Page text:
The underlying cause of this disruption is a phenomenon that solar's supporters call Swanson's law, in imitation of Moore's law of transistor cost. Moore's law suggests that the size of transistors (and also their cost) halves every 18 months or so. Swanson's law, named after Richard Swanson, the founder of SunPower, a big American solar-cell manufacturer, suggests that the cost of the photovoltaic cells needed to generate solar power falls by 20% with each doubling of global manufacturing capacity. The upshot (see chart) is that the modules used to make solar-power plants now cost less than a dollar per watt of capacity. Power-station construction costs can add $4 to that, but these, too, are falling as builders work out how to do the job better. And running a solar power station is cheap because the fuel is free.
Coal-fired plants, for comparison, cost about $3 a watt to build in the United States, and natural-gas plants cost $1. But that is before the fuel to run them is bought. In sunny regions such as California, then, photovoltaic power could already compete without subsidy with the more expensive parts of the traditional power market, such as the natural-gas-fired "peaker" plants kept on stand-by to meet surges in demand. Moreover, technological developments that have been proved in the laboratory but have not yet moved into the factory mean Swanson's law still has many years to run.
If methane hydrate allows much of the world to switch from oil to gas, the conversion would undermine governments that depend on oil revenues, especially petro-autocracies like Russia, Iran, Venezuela, Iraq, Kuwait, and Saudi Arabia. Unless oil states are exceptionally well run, a gush of petroleum revenues can actually weaken their economies by crowding out other business. Worse, most oil nations are so corrupt that social scientists argue over whether there is an inherent bond-a "resource curse"-between big petroleum deposits and political malfeasance. It seems safe to say that few Americans would be upset if a plunge in demand eliminated these countries' hold over the U.S. economy. But those same people might not relish the global instability -- a belt of financial and political turmoil from Venezuela to Turkmenistan -- that their collapse could well unleash.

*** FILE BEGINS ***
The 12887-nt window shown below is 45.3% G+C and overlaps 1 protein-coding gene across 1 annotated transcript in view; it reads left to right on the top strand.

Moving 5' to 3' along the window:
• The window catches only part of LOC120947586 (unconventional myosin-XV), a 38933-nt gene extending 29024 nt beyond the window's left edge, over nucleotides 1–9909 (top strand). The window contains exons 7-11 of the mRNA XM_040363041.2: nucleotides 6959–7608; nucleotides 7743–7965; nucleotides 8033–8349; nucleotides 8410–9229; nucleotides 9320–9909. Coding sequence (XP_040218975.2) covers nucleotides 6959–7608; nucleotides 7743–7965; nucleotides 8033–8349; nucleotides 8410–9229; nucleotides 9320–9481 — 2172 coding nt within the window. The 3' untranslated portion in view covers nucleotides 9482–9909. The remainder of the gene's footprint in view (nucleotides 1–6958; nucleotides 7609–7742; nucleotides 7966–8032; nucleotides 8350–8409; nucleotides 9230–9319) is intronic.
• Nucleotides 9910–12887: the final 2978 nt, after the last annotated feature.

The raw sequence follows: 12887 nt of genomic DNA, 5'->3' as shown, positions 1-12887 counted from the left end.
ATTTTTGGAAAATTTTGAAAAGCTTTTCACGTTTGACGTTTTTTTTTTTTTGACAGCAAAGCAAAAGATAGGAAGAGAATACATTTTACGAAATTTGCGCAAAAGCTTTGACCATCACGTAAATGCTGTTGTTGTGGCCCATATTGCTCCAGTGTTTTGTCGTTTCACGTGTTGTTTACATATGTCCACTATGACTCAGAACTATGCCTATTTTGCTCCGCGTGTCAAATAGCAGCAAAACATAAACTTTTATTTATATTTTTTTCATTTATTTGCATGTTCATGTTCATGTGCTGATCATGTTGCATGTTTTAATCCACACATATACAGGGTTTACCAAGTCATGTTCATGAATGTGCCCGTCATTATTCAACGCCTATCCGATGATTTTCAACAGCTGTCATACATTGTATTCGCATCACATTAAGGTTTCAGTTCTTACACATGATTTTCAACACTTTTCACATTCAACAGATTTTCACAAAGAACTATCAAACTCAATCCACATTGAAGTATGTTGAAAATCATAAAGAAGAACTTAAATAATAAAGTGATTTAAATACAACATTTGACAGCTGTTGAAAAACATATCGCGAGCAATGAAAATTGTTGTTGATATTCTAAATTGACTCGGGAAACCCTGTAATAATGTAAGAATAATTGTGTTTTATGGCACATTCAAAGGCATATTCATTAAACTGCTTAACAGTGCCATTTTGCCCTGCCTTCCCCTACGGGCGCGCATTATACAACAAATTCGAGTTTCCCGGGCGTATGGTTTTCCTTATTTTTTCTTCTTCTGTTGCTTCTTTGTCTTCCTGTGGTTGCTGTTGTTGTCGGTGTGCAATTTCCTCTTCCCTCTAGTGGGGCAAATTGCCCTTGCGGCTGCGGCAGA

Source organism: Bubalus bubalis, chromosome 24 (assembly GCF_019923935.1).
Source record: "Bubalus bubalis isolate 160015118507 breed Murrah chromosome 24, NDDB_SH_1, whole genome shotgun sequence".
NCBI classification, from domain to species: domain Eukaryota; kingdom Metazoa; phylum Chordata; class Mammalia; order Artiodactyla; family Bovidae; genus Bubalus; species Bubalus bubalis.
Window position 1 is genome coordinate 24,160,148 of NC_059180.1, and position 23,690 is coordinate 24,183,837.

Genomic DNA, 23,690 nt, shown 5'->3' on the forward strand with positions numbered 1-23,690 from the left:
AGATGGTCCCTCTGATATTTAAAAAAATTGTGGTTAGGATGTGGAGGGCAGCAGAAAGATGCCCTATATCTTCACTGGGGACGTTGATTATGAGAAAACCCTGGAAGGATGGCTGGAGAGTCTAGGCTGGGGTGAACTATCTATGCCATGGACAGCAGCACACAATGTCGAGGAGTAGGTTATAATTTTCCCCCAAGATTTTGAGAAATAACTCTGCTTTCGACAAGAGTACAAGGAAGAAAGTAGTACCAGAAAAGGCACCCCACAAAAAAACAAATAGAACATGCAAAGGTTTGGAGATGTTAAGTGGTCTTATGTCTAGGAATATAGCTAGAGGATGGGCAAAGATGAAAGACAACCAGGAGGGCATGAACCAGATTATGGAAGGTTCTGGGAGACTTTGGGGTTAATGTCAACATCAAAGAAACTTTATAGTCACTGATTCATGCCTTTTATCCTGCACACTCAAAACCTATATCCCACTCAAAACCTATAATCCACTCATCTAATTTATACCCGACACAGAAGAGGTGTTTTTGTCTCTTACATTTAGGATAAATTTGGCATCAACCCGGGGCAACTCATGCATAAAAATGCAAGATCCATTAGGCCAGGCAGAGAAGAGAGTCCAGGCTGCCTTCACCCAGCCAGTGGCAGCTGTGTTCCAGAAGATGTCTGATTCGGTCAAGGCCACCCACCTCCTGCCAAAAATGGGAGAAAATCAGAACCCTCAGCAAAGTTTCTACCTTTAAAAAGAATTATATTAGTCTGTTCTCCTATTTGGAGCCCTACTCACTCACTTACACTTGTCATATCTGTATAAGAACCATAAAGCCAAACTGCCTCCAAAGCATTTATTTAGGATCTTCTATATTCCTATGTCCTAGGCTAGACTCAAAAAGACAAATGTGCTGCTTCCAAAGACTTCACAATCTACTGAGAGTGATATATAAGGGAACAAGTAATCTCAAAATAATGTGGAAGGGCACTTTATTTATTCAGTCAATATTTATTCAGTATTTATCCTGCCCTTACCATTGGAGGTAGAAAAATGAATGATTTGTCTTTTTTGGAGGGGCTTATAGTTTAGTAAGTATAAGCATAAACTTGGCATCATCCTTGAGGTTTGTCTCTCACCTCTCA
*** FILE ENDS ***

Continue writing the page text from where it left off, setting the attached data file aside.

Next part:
On a broader level still, cheap, plentiful natural gas throws a wrench into efforts to combat climate change. Avoiding the worst effects of climate change, scientists increasingly believe, will require "a complete phase-out of carbon emissions... over 50 years," in the words of one widely touted scientific estimate that appeared in January. A big, necessary step toward that goal is moving away from coal, still the second-most-important energy source worldwide. Natural gas burns so much cleaner than coal that converting power plants from coal to gas-a switch promoted by the deluge of gas from fracking-has already reduced U.S. greenhouse-gas emissions to their lowest levels since Newt Gingrich's heyday.
A stumbling block to increasing our reliance on electricity from cleaner energy sources such as solar panels and wind farms has always been figuring out how to efficiently store the energy for use when the wind isn't blowing and the sun isn't shining. Danielle Fong could make clean energy significantly more practical on a large scale by introducing a novel way to use tanks of compressed air for energy storage. "It could radically reorient the economics of renewable energy," she says.